Eating on a Napkin

apocalypse now

by kalamckala

Zombies do not scare me. Zombies are not real. A zombie apocalypse does not seem to be in my future or of my concern at the moment, so they don’t inhabit my dreams, nightmares, or daily thoughts. Mobile rotting corpses don’t really tickle my fancy.

I do wonder though, in the case of a zombie-style post-apocalyptic lifestyle, what type of person I would be and how it would change me. Would I still sleep like a rock at night? How would I deal with not brushing my teeth? Is this a normal thing to be thinking about (with the world in front of me at the ripe-old age of 23)? I’d say not.

That’s what the Walking Dead will do to you. Not the show, the show is good, really good, in fact, but I’ve become engrossed in the comics. I love what the author Robert Kirkman says for his intention for the comic series: “good zombie movies show us how messed up we are, they make us question our station in society…and our society’s station in the world…there’s always an undercurrent of social commentary and thoughtfulness.”

It seems insignificant, but I notice things in the comic beyond the huge overarching theme of the morals involved with killing and protecting those you love and care for. I notice that these people survive, primarily, by scavenging for canned goods and relish the thought of said canned goods. This makes me (holy) want to start planting a garden, fence it off, and start growing and preserving food primarily to begin a new life where I can do nothing but be my own person. I imagine not having to go to work and not having grocery stores and supermarkets but instead living a simpler life and needing (for survival) to prepare my own food. Just this mere spark of a thought gives me another dimension of gratitude for the daily things that I am able to make for my household every day (okay, my “household” involves only two people and a dog, but that’s something).

Bread is one of the few things that I feel like I need to have on hand at all times in order to feel content with food. It is the staple of my diet and I take great pride in being a 20-something-year old who knows how to make bread. I’d like to say that in this completely hypothetical post-apocalyptic world, I would still make bread and be able to provide food for myself. It’s almost something I’d want to do anyways: move to a somewhat remote 10-acre property, build a house and a garden and an orchard, purchase livestock that could sustain my family, and just live. No worrying about credit scores and stock values or any other nonsense (which I honestly don’t completely understand). No worrying about the future, just living in the present, breathing in clean air, harvesting fresh food, and enjoying my time on this planet.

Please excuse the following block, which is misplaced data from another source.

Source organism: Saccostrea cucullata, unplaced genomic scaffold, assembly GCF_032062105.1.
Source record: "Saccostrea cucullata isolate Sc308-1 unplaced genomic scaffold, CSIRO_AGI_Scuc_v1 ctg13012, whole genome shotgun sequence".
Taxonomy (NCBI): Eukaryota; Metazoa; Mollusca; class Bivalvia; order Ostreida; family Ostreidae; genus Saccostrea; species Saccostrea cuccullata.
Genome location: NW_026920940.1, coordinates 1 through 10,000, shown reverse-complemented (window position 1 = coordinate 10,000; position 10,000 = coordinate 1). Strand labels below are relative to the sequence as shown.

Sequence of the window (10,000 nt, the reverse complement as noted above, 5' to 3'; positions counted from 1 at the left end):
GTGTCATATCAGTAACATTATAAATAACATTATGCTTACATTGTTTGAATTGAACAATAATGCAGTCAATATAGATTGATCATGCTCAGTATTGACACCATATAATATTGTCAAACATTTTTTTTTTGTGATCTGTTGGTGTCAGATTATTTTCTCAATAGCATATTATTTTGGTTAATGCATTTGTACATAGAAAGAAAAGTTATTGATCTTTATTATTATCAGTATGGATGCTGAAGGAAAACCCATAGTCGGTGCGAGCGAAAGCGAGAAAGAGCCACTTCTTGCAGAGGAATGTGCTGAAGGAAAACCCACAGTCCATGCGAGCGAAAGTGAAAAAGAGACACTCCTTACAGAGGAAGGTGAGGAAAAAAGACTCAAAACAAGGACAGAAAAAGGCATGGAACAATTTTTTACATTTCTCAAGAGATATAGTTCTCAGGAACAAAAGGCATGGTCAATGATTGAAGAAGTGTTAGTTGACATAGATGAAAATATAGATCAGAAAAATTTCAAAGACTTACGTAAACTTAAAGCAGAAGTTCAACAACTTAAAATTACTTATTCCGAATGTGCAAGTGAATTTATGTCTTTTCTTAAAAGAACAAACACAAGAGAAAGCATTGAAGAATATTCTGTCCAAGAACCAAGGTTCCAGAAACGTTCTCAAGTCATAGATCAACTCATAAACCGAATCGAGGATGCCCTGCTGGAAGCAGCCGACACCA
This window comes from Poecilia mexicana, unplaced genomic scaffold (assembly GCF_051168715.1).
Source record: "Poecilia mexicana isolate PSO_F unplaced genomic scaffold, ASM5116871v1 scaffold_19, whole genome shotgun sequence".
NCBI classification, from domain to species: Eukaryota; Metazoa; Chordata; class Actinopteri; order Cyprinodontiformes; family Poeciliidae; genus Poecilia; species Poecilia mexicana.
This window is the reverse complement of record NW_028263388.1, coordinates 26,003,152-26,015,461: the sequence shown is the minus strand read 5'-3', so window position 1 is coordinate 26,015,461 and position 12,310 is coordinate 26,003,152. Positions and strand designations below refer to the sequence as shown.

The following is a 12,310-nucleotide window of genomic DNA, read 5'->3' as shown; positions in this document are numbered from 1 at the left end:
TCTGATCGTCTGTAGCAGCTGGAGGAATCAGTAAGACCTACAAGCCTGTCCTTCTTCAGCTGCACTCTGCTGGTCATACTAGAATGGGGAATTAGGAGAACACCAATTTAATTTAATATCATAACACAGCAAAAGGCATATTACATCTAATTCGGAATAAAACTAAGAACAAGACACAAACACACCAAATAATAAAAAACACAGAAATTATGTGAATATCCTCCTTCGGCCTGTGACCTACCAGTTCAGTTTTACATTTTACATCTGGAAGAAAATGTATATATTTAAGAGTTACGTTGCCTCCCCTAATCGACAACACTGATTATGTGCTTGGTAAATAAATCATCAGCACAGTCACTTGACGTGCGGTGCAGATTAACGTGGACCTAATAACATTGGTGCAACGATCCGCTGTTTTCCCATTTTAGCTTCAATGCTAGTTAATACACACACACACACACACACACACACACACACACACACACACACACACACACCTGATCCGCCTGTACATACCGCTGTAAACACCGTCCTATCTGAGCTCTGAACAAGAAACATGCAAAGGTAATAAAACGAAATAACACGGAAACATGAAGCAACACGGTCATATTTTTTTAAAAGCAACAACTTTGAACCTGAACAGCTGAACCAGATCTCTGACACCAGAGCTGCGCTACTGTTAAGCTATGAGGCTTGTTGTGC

Think about this, let’s seriously think: most people who work full-time spend 40-hours per week away from home, away from their loved ones, away from the people who truly matter in life. When did this become okay? Why do I feel like I’m the only one questioning this lifestyle and that everyone else just marches on like (un)happy sheep? More time spent at work can’t possibly lead to a happy life. How can this be? Work can’t chit-chat with you, work can’t give you a hug and a kiss when you are having a bad day, work can’t have a beer with you in the hot summer sun, and work certainly can’t love you back. What’s the deal with this one-sided relationship then, huh?

I ask all these rhetorical questions not to be mean, not to belittle anyone, only to spark thoughts and more questioning-mentalities. These are the types of questions that I think to myself or ask my dog on the daily. “Why, Roxy, why are you such a happy dog?” Maybe it has to do with the fact that her life is simple: she eats, she drinks, she gets treats and frequent belly rubs, she occasionally humps the corner of her dog bed, she gets to run and move her body, and she gets to be in the company of people she loves. Sometimes I wish us humans were much more simple.